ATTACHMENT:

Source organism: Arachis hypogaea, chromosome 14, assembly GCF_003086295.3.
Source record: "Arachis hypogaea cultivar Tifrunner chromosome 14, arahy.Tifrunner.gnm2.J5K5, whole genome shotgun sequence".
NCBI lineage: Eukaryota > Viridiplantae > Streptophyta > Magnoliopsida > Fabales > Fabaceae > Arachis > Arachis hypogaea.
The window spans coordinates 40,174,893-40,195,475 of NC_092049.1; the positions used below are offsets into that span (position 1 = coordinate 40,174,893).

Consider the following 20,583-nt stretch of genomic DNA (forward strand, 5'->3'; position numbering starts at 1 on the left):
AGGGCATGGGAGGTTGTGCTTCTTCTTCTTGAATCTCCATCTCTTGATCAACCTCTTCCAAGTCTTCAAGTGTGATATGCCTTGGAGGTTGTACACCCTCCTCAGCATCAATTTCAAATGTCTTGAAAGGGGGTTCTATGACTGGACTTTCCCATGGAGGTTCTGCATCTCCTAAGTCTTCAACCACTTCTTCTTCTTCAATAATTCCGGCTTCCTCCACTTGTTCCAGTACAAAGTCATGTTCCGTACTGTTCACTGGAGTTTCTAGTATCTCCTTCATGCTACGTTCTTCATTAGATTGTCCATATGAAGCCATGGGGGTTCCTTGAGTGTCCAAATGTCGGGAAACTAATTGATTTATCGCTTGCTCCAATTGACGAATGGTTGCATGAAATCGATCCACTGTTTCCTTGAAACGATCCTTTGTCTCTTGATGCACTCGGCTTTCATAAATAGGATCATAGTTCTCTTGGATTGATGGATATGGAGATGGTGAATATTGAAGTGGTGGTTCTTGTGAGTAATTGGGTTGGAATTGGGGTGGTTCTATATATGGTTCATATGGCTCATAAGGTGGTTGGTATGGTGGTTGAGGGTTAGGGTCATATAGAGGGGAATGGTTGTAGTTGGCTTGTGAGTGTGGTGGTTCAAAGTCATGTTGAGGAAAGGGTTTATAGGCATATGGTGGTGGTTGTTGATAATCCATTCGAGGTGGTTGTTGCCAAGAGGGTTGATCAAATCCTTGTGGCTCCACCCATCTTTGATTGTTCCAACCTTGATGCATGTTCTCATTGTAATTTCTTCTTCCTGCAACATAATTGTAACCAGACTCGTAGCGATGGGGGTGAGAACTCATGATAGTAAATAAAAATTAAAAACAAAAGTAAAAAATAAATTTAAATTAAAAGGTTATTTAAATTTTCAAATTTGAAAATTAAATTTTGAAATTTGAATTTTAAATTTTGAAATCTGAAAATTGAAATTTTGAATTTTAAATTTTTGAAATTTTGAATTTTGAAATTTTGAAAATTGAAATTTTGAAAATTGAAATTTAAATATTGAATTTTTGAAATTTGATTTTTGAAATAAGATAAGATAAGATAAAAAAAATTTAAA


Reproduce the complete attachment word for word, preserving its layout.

Source organism: Arachis hypogaea, chromosome 14, assembly GCF_003086295.3.
Source record: "Arachis hypogaea cultivar Tifrunner chromosome 14, arahy.Tifrunner.gnm2.J5K5, whole genome shotgun sequence".
NCBI lineage: Eukaryota > Viridiplantae > Streptophyta > Magnoliopsida > Fabales > Fabaceae > Arachis > Arachis hypogaea.
The window spans coordinates 40,174,893-40,195,475 of NC_092049.1; the positions used below are offsets into that span (position 1 = coordinate 40,174,893).

Consider the following 20,583-nt stretch of genomic DNA (forward strand, 5'->3'; position numbering starts at 1 on the left):
AGGGCATGGGAGGTTGTGCTTCTTCTTCTTGAATCTCCATCTCTTGATCAACCTCTTCCAAGTCTTCAAGTGTGATATGCCTTGGAGGTTGTACACCCTCCTCAGCATCAATTTCAAATGTCTTGAAAGGGGGTTCTATGACTGGACTTTCCCATGGAGGTTCTGCATCTCCTAAGTCTTCAACCACTTCTTCTTCTTCAATAATTCCGGCTTCCTCCACTTGTTCCAGTACAAAGTCATGTTCCGTACTGTTCACTGGAGTTTCTAGTATCTCCTTCATGCTACGTTCTTCATTAGATTGTCCATATGAAGCCATGGGGGTTCCTTGAGTGTCCAAATGTCGGGAAACTAATTGATTTATCGCTTGCTCCAATTGACGAATGGTTGCATGAAATCGATCCACTGTTTCCTTGAAACGATCCTTTGTCTCTTGATGCACTCGGCTTTCATAAATAGGATCATAGTTCTCTTGGATTGATGGATATGGAGATGGTGAATATTGAAGTGGTGGTTCTTGTGAGTAATTGGGTTGGAATTGGGGTGGTTCTATATATGGTTCATATGGCTCATAAGGTGGTTGGTATGGTGGTTGAGGGTTAGGGTCATATAGAGGGGAATGGTTGTAGTTGGCTTGTGAGTGTGGTGGTTCAAAGTCATGTTGAGGAAAGGGTTTATAGGCATATGGTGGTGGTTGTTGATAATCCATTCGAGGTGGTTGTTGCCAAGAGGGTTGATCAAATCCTTGTGGCTCCACCCATCTTTGATTGTTCCAACCTTGATGCATGTTCTCATTGTAATTTCTTCTTCCTGCAACATAATTGTAACCAGACTCGTAGCGATGGGGGTGAGAACTCATGATAGTAAATAAAAATTAAAAACAAAAGTAAAAAATAAATTTAAATTAAAAGGTTATTTAAATTTTCAAATTTGAAAATTAAATTTTGAAATTTGAATTTTAAATTTTGAAATCTGAAAATTGAAATTTTGAATTTTAAATTTTTGAAATTTTGAATTTTGAAATTTTGAAAATTGAAATTTTGAAAATTGAAATTTAAATATTGAATTTTTGAAATTTGATTTTTGAAATAAGATAAGATAAGATAAAAAAAATTTAAA